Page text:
9 Hopeful Books To Read If You Loved The Mister Rogers Documentary 'Won't You Be My Neighbor?'

By Kerri Jarema

In one of the talking head interviews in the documentary Won't You Be My Neighbor?, Elizabeth Seaman who portrayed Mrs. McFeely on Mister Rogers' Neighborhood says, "He was radical. I know everyone says that, but he was radical!" You probably don't remember Mister Rogers this way; I know I didn't. I definitely remember sitting down to watch his show after school on PBS in the '90s. I remember the puppets, the cardigans, the soft-spoken host and the theme song whose lyrics will never leave me, no matter how old I get. But when Fred Rogers made his debut as Mister Rogers on television in the 1960's, his messages of openness, inclusivity, and kindness in the face of serious issues set him apart. When I sat down to watch Won't You Be My Neighbor? I was expecting to feel nostalgic — I was not expecting to be so moved that I didn't even bother wiping the steady stream of tears from my cheeks until the movie was over.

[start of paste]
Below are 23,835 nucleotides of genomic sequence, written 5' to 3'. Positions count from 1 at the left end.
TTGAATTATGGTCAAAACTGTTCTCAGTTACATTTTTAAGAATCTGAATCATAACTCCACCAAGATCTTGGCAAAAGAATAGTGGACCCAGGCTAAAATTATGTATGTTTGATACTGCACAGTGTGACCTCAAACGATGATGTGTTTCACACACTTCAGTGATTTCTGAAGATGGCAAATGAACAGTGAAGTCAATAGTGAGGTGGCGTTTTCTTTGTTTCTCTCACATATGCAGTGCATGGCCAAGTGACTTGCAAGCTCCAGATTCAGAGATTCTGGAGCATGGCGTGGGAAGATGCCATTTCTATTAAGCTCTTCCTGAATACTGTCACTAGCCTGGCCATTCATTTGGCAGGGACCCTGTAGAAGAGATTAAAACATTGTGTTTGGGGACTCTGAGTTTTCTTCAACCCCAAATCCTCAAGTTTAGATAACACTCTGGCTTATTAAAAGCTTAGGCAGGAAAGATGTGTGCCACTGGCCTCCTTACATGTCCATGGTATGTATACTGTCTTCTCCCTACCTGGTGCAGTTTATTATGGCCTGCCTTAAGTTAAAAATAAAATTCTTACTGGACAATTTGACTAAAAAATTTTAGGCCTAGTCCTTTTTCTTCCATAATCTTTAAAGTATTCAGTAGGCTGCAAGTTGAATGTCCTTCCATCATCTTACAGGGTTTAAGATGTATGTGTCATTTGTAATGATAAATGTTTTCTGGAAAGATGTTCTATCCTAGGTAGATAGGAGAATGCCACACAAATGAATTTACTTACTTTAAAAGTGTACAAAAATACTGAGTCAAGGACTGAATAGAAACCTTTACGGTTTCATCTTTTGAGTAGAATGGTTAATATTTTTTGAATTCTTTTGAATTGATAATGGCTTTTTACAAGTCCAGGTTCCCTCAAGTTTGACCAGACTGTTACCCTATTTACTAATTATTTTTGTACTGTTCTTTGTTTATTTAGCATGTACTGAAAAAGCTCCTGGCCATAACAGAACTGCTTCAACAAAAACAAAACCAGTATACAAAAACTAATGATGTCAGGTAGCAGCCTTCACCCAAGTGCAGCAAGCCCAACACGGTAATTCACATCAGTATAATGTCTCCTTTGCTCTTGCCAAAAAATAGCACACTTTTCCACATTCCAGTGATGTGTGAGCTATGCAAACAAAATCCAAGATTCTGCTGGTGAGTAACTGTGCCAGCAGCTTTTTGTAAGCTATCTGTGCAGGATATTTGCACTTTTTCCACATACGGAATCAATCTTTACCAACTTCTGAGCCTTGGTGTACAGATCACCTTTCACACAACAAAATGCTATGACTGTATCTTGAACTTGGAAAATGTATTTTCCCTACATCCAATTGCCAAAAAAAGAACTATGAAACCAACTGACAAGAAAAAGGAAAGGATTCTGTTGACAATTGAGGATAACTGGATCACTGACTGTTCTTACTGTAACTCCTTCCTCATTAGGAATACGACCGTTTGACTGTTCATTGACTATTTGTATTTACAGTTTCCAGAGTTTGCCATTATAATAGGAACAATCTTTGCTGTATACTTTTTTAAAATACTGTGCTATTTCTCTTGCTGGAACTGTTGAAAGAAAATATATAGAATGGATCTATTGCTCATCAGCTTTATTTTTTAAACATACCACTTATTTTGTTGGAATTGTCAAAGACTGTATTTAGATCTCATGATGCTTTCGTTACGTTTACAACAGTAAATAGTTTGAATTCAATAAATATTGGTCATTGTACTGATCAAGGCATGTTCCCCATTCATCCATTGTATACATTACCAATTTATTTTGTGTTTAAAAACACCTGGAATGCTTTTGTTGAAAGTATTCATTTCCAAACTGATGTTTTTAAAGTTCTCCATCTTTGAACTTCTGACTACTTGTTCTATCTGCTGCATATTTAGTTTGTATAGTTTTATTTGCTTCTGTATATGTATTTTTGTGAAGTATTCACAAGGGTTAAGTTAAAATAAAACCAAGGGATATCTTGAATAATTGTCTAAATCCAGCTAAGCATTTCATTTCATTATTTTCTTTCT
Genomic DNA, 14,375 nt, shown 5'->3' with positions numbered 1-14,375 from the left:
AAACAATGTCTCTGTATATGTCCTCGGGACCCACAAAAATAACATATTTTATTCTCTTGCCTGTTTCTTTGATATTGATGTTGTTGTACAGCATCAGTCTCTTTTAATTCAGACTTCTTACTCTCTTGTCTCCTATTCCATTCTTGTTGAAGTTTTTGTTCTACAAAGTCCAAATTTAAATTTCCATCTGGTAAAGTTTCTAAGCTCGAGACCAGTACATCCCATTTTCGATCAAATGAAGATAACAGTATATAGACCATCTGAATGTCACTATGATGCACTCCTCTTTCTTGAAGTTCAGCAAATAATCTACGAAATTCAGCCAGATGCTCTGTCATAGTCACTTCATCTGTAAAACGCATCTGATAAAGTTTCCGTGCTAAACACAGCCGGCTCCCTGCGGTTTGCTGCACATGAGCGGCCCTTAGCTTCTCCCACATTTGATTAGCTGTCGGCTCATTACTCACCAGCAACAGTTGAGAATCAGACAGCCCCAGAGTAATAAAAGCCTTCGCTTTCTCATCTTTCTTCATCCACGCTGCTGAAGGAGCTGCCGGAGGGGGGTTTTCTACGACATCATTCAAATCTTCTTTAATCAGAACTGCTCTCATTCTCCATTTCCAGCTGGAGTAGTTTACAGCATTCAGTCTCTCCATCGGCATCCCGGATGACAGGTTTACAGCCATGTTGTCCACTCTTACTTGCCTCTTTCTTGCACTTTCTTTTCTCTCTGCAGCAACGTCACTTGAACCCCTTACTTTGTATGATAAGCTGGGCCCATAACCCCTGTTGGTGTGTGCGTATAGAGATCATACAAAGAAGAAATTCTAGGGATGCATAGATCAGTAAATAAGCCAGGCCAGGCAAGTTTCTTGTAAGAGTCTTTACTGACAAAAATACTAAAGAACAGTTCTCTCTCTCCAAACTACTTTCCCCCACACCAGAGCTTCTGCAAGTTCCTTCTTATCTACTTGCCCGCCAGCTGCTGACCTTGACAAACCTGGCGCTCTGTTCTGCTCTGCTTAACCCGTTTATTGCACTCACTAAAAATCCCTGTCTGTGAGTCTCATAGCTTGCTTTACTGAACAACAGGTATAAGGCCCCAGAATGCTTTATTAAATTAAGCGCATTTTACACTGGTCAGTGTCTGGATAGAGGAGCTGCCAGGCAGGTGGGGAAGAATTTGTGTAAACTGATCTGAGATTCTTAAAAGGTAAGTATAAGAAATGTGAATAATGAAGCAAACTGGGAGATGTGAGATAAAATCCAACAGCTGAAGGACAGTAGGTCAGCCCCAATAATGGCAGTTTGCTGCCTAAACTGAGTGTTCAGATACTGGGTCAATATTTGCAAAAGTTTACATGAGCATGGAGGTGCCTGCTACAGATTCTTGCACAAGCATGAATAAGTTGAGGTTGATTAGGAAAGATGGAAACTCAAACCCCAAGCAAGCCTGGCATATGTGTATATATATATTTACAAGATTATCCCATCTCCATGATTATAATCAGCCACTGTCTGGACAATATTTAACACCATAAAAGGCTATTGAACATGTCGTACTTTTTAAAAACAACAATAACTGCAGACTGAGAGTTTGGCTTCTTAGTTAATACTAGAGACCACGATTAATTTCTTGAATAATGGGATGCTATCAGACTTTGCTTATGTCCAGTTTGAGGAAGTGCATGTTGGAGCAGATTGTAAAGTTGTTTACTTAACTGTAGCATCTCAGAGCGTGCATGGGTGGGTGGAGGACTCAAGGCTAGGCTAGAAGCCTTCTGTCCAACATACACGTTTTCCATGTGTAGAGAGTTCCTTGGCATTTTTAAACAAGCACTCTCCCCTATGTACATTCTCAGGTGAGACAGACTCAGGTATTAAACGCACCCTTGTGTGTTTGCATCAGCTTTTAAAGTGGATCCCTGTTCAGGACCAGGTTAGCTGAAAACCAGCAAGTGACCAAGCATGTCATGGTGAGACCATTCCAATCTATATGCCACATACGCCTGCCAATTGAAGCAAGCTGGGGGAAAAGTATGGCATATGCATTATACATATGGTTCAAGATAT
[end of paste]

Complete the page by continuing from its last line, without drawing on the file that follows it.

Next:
You don't need me to tell you that we are living in divisive times. And after learning more about Fred Rogers and his life's work, it is clear that we need his philosophy now more than ever. If you, like me, walked out of the theater feeling inspired to live up to the philosophy of Mister Rogers and try to make your little corner of the world a better place, you're going to want to keep that momentum going. And, no surprise here, I recommend books as your next step. The 11 books below all offer some thoughts on hopeful activism that will help propel you toward your own life of radical kindness.